Sunday, September 4, 2016

Law Enrollees Chugging Along Despite Public Skepticism

A hypothetical:

Critics say the nation has too many antiquated transportation systems, and you build a $50M steam locomotive railroad system and start charging $500 a credit-hour mile anyway.  The same critics lambaste your service and suggest anyone paying your exorbitant prices is a moron, but the customers show up, and in droves.

I think it's pretty clear that you were right and the critics are a bunch of misguided, naysaying dunderheads.

So why doesn't this logic apply to law schools?

Look at the University of North Texas - Dallas College of Law.  A chorus of Negative Nancys.  Accreditation problems.  Yet...
Two weeks into its third year, the UNT-Dallas College of Law reports a total enrollment of 387 students. That includes 145 first-year students, a slight increase from last year.

"I feel good about the numbers," Royal Furgeson, the school's dean, said this week. "We got a little more than we expected."
Yes, even in 2016, an unaccredited start-up law school can reel in 145 new students.  America doesn't need to be made great again; it's already there.

Meanwhile, in Indiana...

Indiana Tech is gaining in popularity.
Hilgenbrink is one of 55 incoming first-year law students who bring the law school’s total enrollment to about 85, Dean Charles Cercone said during the school’s August registration. The school is entering its fourth academic year. Classes began Aug. 22.

The goal was to enroll 50 new students, Cercone said. Recruitment by email and social media played a big role, but gaining provisional accreditation in March was even bigger.

“It has enhanced our ability to attract students,” Cercone said. 
Pessimists, you can cause delays in the Law School Express.  You can create hazards and mechanical breakdowns, damaged track segments and adverse weather.  You can try to sabotage the fuel shipments so the boilers run temporarily dry.  You can torch the train stations and yards.

But you cannot stop the Law School Express.  The people demand the service and the service will come.

Now it's up to the regulators - the good ol', reliable ABA - to take the free muffins and stay the fuck out of the way.


  1. When the easy, risk-free (for schools) Federal loan money stops, so too will the law school express.

  2. A painful point made, as there seems to be no shortage of people willing to attend these bottom rung schools. What, if anything, are the new enrollees thinking?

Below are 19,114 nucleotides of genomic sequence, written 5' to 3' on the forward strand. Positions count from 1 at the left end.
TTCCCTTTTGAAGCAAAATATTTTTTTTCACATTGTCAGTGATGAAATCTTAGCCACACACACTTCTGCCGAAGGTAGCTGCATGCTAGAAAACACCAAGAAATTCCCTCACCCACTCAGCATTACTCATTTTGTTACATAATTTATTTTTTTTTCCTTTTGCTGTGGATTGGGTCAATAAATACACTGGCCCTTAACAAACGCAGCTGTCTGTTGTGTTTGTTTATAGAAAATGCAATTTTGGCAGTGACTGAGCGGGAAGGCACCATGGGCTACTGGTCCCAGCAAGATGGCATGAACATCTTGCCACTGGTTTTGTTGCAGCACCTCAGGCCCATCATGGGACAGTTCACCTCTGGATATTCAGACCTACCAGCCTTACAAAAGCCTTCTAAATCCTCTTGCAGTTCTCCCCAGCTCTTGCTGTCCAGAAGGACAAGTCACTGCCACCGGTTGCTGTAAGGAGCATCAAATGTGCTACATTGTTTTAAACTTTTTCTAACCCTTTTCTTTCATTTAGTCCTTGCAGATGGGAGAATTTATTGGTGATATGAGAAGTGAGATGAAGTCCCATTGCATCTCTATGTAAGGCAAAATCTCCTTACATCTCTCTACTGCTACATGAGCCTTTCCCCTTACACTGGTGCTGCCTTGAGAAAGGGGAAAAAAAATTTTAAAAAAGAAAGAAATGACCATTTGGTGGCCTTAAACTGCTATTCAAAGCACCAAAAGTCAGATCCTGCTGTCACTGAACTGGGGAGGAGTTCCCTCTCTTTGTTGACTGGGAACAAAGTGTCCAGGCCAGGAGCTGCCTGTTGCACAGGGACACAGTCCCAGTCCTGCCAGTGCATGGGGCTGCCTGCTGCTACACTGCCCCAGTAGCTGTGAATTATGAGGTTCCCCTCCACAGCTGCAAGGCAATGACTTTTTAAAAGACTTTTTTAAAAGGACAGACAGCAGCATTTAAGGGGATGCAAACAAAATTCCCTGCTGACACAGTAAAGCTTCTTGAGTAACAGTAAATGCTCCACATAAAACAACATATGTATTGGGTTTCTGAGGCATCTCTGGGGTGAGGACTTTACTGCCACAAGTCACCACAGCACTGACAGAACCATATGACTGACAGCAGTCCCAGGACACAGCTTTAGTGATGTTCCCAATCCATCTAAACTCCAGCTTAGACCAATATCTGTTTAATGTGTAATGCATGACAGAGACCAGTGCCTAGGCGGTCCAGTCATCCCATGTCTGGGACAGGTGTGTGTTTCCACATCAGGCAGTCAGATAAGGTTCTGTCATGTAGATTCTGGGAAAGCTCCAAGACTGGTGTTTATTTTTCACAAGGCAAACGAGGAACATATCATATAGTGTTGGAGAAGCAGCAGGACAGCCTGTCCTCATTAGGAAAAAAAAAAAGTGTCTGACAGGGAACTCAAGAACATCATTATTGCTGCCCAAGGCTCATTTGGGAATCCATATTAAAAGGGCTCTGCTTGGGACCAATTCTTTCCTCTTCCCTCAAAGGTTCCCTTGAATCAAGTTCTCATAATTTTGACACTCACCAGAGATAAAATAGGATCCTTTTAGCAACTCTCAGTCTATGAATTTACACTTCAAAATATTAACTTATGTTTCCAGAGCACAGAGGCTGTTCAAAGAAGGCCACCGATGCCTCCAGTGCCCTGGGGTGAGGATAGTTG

"I can handle things. I'm smart. Not like everybody says. Like dumb. I'm smart! And I want respect!"

    Best illustrates the "mindset" of the cretins enrolling in this toilet.

  4. They are thinking they have nothing to lose and lots to gain. If they attend the gov't not only loans them tuition but enough money for living expenses. They probably live better than they would working for a living, considering the jobs they can get. If it works out and they get a high paying job, they are better off. If it doesn't work out, the gov't forgives their loans. The students are being perfectly rational given gradplus program. What's more, no wants to shut down the program. Not republicans who want to support their donors in for profit education and not democrats who want to support the people in public education who vote for them.

    1. Forgives their loans? I must be missing something-I thought that school loans were non-dischargeable, and the current loan forgiveness plans are predicated on some sort of income to pay the loan back-and a lot of these folks aren't going to get jobs.

    2. You are missing the way current repayment programs work. They are based on your income over the poverty line. If you have no job, you pay zero.

    3. Yes, but the debt doesn't magically disappear. It hangs around-literally for decades.

  5. I posted about this two years ago. There is a pool of individuals, tens of thousands, who cannot be reached, enough to keep law schools in business if they control their expenses. And don't mind their graduates inevitably failing the bar.

    My feeling is there is an inverse relationship between LSAT score and susceptibility to scams. Let's hope the DOE assumes the paternalistic role the ABA abandoned.

  6. Captain Hruska Carswell, Continuance KingSeptember 6, 2016 at 3:37 PM

    Yugos, Aveos and Mitsubishi Mirages still have buyers. Folks are desperate for a new car and can't afford anything better. Everybody knows that. Many folks are desperate to be lawyers and can't get into a better school. Everybody knows that who hears their credentials. If they want to put a Yugo quality school on their resumes, that's on them.